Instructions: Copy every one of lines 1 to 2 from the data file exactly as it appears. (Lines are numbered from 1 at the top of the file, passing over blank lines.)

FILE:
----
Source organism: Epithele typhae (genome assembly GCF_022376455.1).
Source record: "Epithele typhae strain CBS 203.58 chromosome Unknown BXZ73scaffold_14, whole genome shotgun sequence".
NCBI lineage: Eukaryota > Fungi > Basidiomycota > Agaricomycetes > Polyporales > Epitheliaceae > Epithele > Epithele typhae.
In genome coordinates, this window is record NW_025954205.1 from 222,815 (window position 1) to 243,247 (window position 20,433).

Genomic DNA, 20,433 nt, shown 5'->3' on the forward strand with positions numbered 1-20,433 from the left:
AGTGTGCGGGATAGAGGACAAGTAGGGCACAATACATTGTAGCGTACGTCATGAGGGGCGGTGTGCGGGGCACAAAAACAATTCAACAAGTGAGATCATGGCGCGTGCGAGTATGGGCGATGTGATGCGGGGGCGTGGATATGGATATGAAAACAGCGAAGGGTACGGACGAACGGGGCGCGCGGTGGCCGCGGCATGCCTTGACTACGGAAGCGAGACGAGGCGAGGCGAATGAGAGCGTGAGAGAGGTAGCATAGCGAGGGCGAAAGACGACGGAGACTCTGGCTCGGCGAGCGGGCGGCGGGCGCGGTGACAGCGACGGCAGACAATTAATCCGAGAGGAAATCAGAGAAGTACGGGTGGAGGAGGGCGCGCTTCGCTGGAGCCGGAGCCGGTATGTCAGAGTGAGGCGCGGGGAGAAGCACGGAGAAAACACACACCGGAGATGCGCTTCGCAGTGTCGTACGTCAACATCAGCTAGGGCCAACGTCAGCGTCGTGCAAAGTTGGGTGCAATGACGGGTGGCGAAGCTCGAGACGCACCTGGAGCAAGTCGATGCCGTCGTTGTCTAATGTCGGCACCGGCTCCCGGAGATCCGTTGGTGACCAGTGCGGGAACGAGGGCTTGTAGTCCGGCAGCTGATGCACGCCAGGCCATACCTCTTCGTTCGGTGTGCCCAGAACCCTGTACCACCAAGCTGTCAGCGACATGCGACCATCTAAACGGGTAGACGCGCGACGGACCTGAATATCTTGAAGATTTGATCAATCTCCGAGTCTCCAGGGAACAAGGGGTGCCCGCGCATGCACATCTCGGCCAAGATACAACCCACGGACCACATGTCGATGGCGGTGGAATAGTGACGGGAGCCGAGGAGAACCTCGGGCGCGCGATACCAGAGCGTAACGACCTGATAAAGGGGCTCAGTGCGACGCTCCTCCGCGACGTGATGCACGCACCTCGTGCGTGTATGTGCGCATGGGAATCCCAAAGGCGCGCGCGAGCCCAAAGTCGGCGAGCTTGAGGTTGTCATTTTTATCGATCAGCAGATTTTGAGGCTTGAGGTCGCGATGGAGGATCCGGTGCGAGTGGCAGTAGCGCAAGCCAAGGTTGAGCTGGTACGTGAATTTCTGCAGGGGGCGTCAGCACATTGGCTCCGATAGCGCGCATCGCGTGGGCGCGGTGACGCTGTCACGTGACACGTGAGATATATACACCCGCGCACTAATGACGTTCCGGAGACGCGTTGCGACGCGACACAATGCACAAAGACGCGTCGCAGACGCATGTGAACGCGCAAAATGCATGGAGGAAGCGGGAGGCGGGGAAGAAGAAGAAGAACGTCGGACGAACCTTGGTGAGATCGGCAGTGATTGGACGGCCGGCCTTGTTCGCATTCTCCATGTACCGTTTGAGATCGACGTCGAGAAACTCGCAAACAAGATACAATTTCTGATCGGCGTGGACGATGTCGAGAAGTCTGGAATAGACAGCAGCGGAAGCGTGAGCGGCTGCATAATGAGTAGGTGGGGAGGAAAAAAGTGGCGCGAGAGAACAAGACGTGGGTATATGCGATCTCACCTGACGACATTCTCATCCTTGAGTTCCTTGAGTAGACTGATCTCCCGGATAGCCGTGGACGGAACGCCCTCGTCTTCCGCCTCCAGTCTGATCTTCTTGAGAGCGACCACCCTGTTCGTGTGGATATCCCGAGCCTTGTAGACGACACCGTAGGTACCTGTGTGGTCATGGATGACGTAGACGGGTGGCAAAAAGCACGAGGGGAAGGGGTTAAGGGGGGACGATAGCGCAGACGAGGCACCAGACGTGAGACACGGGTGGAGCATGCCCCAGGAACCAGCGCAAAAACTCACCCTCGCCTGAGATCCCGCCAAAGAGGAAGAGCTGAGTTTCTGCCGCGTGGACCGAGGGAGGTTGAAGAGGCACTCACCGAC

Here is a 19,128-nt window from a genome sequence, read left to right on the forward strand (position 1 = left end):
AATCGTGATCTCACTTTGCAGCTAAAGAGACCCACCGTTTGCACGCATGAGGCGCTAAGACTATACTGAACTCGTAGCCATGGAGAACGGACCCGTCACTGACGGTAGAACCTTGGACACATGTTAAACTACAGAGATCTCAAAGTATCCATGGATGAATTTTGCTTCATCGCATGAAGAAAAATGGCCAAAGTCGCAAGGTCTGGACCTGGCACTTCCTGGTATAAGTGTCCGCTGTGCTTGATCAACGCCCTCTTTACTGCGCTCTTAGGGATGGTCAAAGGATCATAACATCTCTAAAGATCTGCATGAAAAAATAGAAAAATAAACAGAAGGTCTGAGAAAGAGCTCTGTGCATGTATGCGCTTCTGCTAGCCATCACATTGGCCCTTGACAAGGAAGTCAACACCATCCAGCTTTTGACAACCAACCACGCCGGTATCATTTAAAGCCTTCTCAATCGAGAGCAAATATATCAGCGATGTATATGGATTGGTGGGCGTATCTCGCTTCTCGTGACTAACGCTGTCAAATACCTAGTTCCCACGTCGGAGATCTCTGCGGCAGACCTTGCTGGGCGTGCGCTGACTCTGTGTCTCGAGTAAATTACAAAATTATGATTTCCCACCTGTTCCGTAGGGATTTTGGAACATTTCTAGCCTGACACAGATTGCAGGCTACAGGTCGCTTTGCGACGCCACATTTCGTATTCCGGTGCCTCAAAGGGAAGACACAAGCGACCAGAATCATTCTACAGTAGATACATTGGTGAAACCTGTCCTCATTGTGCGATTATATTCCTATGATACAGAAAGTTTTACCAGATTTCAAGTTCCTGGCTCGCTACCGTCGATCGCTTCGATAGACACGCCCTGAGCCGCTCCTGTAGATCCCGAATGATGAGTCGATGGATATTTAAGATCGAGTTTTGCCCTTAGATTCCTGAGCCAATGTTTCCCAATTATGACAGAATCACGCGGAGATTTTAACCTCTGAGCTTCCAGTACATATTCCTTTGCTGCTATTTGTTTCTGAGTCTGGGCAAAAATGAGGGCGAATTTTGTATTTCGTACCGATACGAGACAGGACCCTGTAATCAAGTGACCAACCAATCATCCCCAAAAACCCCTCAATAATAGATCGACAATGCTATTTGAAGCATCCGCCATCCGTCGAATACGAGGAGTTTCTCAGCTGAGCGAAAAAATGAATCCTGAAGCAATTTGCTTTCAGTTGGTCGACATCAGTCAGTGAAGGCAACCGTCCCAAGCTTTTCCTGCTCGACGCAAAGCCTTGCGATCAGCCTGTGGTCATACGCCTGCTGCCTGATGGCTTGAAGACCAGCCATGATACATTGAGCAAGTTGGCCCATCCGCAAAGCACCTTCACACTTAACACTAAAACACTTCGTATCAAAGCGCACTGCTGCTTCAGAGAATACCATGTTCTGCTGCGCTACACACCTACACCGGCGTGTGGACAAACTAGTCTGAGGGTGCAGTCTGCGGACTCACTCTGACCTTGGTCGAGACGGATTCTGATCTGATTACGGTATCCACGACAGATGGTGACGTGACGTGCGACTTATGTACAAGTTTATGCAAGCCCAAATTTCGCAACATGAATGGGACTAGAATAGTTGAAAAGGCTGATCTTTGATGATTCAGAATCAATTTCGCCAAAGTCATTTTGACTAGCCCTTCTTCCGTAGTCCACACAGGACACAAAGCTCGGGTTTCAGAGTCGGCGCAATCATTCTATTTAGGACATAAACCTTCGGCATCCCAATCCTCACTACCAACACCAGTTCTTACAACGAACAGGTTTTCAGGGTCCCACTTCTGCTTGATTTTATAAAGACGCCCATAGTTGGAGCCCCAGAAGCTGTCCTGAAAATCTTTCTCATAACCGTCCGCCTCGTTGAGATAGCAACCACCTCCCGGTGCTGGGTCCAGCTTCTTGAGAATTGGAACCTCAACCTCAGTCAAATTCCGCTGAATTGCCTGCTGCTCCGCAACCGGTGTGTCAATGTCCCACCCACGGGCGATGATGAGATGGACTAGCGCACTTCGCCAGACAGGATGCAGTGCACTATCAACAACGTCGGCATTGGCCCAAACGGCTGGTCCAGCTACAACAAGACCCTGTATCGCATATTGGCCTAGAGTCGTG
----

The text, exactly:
Source organism: Epithele typhae (genome assembly GCF_022376455.1).
Source record: "Epithele typhae strain CBS 203.58 chromosome Unknown BXZ73scaffold_14, whole genome shotgun sequence".